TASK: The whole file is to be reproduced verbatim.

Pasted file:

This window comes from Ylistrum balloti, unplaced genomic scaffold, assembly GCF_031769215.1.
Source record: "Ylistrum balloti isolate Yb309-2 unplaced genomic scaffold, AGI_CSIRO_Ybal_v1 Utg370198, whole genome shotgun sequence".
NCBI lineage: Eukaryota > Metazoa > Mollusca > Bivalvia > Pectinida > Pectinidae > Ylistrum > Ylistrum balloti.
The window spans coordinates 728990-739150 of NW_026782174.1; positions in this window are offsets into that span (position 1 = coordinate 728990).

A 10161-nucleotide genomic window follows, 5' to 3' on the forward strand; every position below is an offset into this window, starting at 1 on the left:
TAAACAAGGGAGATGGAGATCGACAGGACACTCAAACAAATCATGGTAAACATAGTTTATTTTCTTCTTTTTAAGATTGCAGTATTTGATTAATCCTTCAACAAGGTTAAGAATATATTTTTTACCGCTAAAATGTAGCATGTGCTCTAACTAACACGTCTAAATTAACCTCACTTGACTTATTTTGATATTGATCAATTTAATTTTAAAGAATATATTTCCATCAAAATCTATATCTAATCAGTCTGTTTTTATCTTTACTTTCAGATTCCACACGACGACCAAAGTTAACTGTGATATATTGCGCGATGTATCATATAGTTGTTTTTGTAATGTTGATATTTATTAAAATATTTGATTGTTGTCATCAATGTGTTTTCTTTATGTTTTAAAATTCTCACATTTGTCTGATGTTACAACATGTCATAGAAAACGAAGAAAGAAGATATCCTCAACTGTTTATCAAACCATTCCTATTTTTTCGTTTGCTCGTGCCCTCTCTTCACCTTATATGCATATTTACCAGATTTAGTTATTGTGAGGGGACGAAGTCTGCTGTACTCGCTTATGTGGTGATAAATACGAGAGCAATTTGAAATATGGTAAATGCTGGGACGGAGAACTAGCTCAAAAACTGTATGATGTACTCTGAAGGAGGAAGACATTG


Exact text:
This window comes from Ylistrum balloti, unplaced genomic scaffold, assembly GCF_031769215.1.
Source record: "Ylistrum balloti isolate Yb309-2 unplaced genomic scaffold, AGI_CSIRO_Ybal_v1 Utg370198, whole genome shotgun sequence".
NCBI lineage: Eukaryota > Metazoa > Mollusca > Bivalvia > Pectinida > Pectinidae > Ylistrum > Ylistrum balloti.
The window spans coordinates 728990-739150 of NW_026782174.1; positions in this window are offsets into that span (position 1 = coordinate 728990).

A 10161-nucleotide genomic window follows, 5' to 3' on the forward strand; every position below is an offset into this window, starting at 1 on the left:
TAAACAAGGGAGATGGAGATCGACAGGACACTCAAACAAATCATGGTAAACATAGTTTATTTTCTTCTTTTTAAGATTGCAGTATTTGATTAATCCTTCAACAAGGTTAAGAATATATTTTTTACCGCTAAAATGTAGCATGTGCTCTAACTAACACGTCTAAATTAACCTCACTTGACTTATTTTGATATTGATCAATTTAATTTTAAAGAATATATTTCCATCAAAATCTATATCTAATCAGTCTGTTTTTATCTTTACTTTCAGATTCCACACGACGACCAAAGTTAACTGTGATATATTGCGCGATGTATCATATAGTTGTTTTTGTAATGTTGATATTTATTAAAATATTTGATTGTTGTCATCAATGTGTTTTCTTTATGTTTTAAAATTCTCACATTTGTCTGATGTTACAACATGTCATAGAAAACGAAGAAAGAAGATATCCTCAACTGTTTATCAAACCATTCCTATTTTTTCGTTTGCTCGTGCCCTCTCTTCACCTTATATGCATATTTACCAGATTTAGTTATTGTGAGGGGACGAAGTCTGCTGTACTCGCTTATGTGGTGATAAATACGAGAGCAATTTGAAATATGGTAAATGCTGGGACGGAGAACTAGCTCAAAAACTGTATGATGTACTCTGAAGGAGGAAGACATTG